Community-Controlled Public Spacce
Organized and Led by Picture the Homeless
1pm, East Harlem
In New York City and other global mega-cities, fluctuations in the value of urban land serve as a primary driver of the speculation on and commodification of housing, in turn fueling an epidemic of gentrification and homelessness. In response, activists have turned to land-based interventions such as Community Land Trusts (CLTs), an ownership structure for residential and commercial buildings that attempts to remove land from the market to allow low-income neighborhoods to protect their housing stock and create real affordability. In this workshop, we ask: Can such a model of community ownership apply to public space itself, given its role as a major site of exclusion for homeless and other marginalized people? In this interactive workshop, we will apply our experience in multiple contexts to collectively explore two interconnected lines of thought: how urban planning has increasingly utilized technology, green infrastructure, and economic incentives to increase land value in urban public spaces, and how a model of community-controlled public space might resist both the commodification of public space and the contestation of homeless peoples' right to exist that currently defines it. This will be an interactive workshop, through which participants will contribute their own ideas and experiences, leading us to a collective output that we hope to bring forward into all of our ongoing work together.
Eric Goldfischer is a PhD candidate in Geography at the University of Minnesota, and has worked with Picture the Homeless for over four years as a scholar-activist. His research focuses on the relationship between urban environmental development processes and the changing visibility of homelessness in NYC. Prior to entering academia, Eric worked as a housing organizer in the South Bronx.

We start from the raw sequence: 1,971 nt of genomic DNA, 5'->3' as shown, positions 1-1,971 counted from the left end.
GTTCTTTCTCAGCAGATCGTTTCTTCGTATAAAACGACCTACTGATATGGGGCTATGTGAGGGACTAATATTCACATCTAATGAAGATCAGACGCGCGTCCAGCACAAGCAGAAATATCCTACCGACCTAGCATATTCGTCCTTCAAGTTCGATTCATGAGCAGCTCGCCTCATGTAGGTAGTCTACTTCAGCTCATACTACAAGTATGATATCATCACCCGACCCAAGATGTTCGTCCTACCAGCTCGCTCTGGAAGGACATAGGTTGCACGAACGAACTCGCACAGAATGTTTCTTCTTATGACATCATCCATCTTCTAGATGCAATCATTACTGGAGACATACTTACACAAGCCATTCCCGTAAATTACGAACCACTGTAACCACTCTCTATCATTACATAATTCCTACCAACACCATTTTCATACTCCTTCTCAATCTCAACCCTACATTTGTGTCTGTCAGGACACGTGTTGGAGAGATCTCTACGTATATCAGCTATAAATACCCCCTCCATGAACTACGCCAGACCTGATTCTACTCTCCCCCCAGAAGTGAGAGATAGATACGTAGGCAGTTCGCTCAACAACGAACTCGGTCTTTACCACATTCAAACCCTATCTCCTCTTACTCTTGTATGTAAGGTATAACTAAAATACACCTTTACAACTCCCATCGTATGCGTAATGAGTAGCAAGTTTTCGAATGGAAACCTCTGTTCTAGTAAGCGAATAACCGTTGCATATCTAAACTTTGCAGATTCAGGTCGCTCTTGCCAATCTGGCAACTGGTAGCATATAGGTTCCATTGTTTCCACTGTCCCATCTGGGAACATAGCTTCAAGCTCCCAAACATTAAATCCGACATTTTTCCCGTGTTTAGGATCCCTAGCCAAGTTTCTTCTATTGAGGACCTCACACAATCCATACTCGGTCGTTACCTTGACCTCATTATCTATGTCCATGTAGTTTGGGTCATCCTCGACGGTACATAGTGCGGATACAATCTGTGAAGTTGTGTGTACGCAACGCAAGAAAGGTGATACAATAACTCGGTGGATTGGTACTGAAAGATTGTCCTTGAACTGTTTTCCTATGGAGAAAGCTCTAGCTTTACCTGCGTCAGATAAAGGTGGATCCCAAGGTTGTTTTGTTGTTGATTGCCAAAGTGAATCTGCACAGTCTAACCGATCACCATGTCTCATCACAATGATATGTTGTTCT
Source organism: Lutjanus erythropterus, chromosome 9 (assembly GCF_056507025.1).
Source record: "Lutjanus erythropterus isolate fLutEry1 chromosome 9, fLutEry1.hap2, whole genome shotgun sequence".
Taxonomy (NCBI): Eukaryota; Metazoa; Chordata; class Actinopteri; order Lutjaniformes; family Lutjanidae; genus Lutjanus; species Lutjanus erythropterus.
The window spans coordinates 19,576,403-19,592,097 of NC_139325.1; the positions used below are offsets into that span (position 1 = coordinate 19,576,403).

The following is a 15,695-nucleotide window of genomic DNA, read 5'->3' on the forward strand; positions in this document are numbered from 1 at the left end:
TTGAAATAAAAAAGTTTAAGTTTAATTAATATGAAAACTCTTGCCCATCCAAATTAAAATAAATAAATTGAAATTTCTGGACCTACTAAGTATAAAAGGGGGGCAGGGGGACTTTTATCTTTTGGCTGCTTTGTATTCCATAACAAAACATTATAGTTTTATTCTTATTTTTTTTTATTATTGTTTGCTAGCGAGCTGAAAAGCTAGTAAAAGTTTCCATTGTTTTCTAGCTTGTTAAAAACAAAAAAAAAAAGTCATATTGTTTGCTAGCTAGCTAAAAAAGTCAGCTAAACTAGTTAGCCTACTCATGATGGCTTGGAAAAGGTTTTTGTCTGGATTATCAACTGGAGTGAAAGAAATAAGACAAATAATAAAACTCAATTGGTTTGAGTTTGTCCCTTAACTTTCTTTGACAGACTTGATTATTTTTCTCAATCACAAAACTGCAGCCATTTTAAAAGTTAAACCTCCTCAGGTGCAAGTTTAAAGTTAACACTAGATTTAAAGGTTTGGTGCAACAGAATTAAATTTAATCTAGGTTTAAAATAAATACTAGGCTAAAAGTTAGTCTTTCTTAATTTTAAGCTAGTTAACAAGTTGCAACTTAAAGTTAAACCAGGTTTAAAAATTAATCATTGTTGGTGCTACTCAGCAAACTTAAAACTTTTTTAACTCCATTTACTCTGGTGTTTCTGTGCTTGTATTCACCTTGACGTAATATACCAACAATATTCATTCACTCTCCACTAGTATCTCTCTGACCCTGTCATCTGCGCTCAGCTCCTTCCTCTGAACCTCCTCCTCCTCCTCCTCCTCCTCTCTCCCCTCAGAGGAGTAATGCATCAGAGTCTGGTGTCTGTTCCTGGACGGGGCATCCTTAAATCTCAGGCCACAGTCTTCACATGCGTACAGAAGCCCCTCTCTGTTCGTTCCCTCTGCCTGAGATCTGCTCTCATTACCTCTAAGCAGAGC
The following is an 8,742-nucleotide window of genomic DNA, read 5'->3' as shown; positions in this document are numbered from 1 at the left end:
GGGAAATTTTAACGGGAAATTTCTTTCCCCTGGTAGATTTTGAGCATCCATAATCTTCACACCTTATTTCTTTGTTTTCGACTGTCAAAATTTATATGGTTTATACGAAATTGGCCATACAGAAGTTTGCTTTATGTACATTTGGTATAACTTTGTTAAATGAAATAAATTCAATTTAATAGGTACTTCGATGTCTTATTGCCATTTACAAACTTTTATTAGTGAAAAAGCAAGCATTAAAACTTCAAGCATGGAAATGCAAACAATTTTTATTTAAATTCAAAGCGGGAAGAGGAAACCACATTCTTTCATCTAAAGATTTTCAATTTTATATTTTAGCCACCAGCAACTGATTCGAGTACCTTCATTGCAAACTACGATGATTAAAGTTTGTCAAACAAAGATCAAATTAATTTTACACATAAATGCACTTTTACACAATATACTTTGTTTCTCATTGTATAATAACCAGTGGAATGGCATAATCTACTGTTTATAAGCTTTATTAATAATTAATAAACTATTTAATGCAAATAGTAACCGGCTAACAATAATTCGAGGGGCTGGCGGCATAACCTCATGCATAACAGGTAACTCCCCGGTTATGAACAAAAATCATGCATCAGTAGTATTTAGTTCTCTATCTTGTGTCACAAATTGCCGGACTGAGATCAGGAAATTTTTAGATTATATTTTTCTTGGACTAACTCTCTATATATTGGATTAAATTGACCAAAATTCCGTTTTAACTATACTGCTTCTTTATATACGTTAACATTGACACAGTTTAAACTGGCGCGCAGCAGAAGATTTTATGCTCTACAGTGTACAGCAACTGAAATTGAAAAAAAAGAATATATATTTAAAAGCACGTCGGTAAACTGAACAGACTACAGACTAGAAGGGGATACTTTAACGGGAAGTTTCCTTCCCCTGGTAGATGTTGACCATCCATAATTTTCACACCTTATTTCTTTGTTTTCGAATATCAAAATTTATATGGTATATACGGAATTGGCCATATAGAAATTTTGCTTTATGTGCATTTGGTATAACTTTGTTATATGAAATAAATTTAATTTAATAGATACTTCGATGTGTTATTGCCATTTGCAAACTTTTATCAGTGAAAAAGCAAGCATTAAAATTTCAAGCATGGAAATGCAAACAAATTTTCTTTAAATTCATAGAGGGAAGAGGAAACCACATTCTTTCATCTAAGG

Scott Larson is Co-Director of the Office of Community Studies and the Service Learning program in the Urban Studies Department at Queens College. His research focuses on urban space and social justice, and his current work explores community land trusts (CLTs) as a mechanism for reorienting political and economic agency at the community level. He is the author of Building Like Moses With Jacobs in Mind: Contemporary Planning in New York City, which examines the redevelopment strategies of the administration of former New York City Mayor Michael Bloomberg.
Charmel Lucas is a member and leader at Picture the Homeless since 2015. She was born in East Harlem and is a mother of five. After six months of homelessness in Florida she moved back to New York City, where she became homeless again due to Hurricane Sandy. She helped organize hurricane victims to fight for their rights with the Red Cross and the Mayor’s Office, demanding longer stays in hotels. Now she is dealing with the shelter system and the headaches of being shuffled around between couple shelters.
Marcus Moore is a longtime leader of Picture the Homeless. A native of Brooklyn and Bergen County, NJ, Marcus first became homeless when he couldn't pay rent in the city, even with a full time job and a side gig doing legal support work. In the shelter, he found out about PTH and since then has been involved in both civil rights and housing campaigns. PTH has sent him to radio journalism school, helped him hold Know Your Rights trainings, and given him the tools to help people understand what's going on in their lives.
Nikita Price is the Civil Rights organizer at Picture the Homeless. In this role, he focuses on selective police enforcement and the Broken Windows Theory as it applies to the Homeless and the poor in New York. With PTH since 2006, Nikita also has extensive experience in social work and advocacy.
Rob Robinson is a co-founder and member of the Leadership Committee of the Take Back the Land Movement and a staff volunteer at the National Economic and Social Rights Initiative (NESRI). After losing his job in 2001, he spent two years homeless on the streets of Miami and ten months in a New York City shelter. Since 2007 Rob has been a homeless/housing activist working with organizations in across the US and around the world.